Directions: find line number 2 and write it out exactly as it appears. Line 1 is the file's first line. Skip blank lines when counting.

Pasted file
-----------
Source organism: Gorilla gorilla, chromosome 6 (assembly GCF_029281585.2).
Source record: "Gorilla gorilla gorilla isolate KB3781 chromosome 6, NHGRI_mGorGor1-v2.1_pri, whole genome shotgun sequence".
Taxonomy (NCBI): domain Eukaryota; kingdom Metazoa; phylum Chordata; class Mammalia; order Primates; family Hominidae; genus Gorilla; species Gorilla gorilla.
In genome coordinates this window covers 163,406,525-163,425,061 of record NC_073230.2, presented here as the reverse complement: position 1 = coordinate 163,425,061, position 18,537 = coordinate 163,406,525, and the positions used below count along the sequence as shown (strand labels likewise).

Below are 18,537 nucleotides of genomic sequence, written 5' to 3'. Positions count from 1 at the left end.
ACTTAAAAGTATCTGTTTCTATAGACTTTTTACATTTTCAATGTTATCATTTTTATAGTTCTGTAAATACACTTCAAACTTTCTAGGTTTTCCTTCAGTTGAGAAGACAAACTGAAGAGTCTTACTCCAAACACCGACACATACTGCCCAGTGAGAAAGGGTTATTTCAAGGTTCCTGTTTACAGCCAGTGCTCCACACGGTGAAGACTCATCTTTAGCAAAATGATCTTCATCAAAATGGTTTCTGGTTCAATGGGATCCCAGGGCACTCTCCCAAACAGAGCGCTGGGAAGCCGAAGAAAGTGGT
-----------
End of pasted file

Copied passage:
Source record: "Gorilla gorilla gorilla isolate KB3781 chromosome 6, NHGRI_mGorGor1-v2.1_pri, whole genome shotgun sequence".